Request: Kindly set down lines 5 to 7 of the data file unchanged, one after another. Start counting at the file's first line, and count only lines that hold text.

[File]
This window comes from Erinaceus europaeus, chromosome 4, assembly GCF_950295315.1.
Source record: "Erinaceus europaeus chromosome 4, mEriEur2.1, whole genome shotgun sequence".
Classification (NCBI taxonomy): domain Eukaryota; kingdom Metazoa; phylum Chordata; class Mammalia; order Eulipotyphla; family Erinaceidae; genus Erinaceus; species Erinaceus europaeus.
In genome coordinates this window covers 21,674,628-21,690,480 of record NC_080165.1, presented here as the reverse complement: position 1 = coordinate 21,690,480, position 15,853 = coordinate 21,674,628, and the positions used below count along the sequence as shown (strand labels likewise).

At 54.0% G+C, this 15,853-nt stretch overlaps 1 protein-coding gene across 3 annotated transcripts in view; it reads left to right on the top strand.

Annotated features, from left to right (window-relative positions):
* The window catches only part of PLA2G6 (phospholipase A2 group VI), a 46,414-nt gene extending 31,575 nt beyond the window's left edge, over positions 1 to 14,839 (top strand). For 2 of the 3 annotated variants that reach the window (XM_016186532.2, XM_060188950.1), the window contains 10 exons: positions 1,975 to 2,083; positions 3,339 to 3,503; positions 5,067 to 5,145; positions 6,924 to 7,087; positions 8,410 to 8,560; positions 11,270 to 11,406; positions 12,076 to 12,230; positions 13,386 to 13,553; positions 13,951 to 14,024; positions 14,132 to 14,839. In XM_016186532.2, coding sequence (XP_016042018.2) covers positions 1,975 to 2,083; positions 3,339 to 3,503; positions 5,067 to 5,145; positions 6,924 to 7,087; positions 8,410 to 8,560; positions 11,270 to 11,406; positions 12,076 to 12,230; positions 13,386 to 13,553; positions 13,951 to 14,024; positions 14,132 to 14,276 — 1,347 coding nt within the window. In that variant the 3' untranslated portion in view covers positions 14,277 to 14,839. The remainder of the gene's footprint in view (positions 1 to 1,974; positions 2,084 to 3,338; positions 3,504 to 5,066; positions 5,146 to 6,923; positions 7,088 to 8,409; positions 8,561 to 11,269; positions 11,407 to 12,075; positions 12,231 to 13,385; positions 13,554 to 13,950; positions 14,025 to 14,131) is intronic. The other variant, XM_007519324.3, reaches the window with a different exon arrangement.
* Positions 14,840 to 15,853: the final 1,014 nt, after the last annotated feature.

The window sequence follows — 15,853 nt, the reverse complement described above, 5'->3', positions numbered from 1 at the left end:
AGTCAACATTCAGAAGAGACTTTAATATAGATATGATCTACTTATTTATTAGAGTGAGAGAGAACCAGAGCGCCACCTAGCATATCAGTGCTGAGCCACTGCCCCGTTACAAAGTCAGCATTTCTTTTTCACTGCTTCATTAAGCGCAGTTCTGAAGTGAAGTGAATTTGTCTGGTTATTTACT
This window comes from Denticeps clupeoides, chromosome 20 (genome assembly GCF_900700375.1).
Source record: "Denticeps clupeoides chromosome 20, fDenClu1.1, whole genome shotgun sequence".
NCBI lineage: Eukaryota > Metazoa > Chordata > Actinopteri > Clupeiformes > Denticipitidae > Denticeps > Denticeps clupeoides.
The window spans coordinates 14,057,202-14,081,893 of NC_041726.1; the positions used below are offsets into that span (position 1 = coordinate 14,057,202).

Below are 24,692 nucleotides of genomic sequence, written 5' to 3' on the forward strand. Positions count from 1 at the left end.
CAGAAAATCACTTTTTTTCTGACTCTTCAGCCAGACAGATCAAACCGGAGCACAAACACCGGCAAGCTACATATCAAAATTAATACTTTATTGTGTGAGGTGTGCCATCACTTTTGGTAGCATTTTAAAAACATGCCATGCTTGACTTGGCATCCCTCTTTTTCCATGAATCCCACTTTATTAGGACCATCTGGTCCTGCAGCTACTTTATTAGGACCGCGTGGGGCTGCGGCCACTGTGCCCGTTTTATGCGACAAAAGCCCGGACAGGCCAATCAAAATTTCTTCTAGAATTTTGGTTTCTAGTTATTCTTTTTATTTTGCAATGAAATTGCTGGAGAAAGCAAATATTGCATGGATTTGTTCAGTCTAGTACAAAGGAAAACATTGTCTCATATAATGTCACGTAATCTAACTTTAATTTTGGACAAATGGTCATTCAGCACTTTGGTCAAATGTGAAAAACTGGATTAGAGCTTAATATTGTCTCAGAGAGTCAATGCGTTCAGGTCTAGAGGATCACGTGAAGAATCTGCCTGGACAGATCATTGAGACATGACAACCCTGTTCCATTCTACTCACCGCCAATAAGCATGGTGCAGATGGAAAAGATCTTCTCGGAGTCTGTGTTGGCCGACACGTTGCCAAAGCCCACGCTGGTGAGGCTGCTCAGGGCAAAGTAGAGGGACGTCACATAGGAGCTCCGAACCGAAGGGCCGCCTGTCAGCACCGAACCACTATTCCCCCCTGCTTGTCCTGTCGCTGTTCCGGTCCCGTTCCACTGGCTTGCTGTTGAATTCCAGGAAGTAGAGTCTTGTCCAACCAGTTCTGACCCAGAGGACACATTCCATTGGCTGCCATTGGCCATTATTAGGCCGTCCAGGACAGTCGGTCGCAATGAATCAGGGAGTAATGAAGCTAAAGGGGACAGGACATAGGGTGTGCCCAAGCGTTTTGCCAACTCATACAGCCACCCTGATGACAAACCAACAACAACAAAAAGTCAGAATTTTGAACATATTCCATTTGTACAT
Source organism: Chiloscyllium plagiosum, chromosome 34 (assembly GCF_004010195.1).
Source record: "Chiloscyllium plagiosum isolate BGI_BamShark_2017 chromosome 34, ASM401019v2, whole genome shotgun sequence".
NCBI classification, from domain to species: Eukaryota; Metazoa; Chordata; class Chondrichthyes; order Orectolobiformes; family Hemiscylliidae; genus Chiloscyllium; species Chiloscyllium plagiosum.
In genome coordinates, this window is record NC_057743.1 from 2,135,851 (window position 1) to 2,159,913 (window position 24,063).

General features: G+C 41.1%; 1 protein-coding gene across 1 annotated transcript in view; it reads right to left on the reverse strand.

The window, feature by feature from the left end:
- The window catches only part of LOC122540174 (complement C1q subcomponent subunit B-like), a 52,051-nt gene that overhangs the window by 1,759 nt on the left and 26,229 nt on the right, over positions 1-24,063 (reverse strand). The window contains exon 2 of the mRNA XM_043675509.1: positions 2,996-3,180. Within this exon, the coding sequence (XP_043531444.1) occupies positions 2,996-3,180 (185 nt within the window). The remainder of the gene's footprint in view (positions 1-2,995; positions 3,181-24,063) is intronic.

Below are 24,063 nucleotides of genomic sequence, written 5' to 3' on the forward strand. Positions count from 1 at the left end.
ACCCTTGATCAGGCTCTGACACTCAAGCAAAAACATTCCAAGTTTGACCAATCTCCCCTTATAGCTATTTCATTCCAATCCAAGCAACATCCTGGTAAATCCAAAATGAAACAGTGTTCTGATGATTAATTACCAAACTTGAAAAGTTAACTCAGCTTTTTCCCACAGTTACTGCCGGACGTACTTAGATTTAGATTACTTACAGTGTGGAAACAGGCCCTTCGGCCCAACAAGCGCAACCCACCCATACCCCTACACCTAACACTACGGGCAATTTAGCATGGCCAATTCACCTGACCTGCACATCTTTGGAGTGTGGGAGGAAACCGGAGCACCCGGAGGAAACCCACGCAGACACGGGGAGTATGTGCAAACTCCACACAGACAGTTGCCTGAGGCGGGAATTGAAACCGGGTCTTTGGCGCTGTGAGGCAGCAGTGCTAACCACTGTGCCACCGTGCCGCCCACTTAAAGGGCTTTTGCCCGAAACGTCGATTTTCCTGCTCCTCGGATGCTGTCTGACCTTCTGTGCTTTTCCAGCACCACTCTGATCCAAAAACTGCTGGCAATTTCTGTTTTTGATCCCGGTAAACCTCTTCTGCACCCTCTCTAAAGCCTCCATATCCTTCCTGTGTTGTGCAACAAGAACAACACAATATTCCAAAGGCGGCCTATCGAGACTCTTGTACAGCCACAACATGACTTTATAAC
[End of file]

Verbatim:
At 54.0% G+C, this 15,853-nt stretch overlaps 1 protein-coding gene across 3 annotated transcripts in view; it reads left to right on the top strand.

Annotated features, from left to right (window-relative positions):
* The window catches only part of PLA2G6 (phospholipase A2 group VI), a 46,414-nt gene extending 31,575 nt beyond the window's left edge, over positions 1 to 14,839 (top strand). For 2 of the 3 annotated variants that reach the window (XM_016186532.2, XM_060188950.1), the window contains 10 exons: positions 1,975 to 2,083; positions 3,339 to 3,503; positions 5,067 to 5,145; positions 6,924 to 7,087; positions 8,410 to 8,560; positions 11,270 to 11,406; positions 12,076 to 12,230; positions 13,386 to 13,553; positions 13,951 to 14,024; positions 14,132 to 14,839. In XM_016186532.2, coding sequence (XP_016042018.2) covers positions 1,975 to 2,083; positions 3,339 to 3,503; positions 5,067 to 5,145; positions 6,924 to 7,087; positions 8,410 to 8,560; positions 11,270 to 11,406; positions 12,076 to 12,230; positions 13,386 to 13,553; positions 13,951 to 14,024; positions 14,132 to 14,276 — 1,347 coding nt within the window. In that variant the 3' untranslated portion in view covers positions 14,277 to 14,839. The remainder of the gene's footprint in view (positions 1 to 1,974; positions 2,084 to 3,338; positions 3,504 to 5,066; positions 5,146 to 6,923; positions 7,088 to 8,409; positions 8,561 to 11,269; positions 11,407 to 12,075; positions 12,231 to 13,385; positions 13,554 to 13,950; positions 14,025 to 14,131) is intronic. The other variant, XM_007519324.3, reaches the window with a different exon arrangement.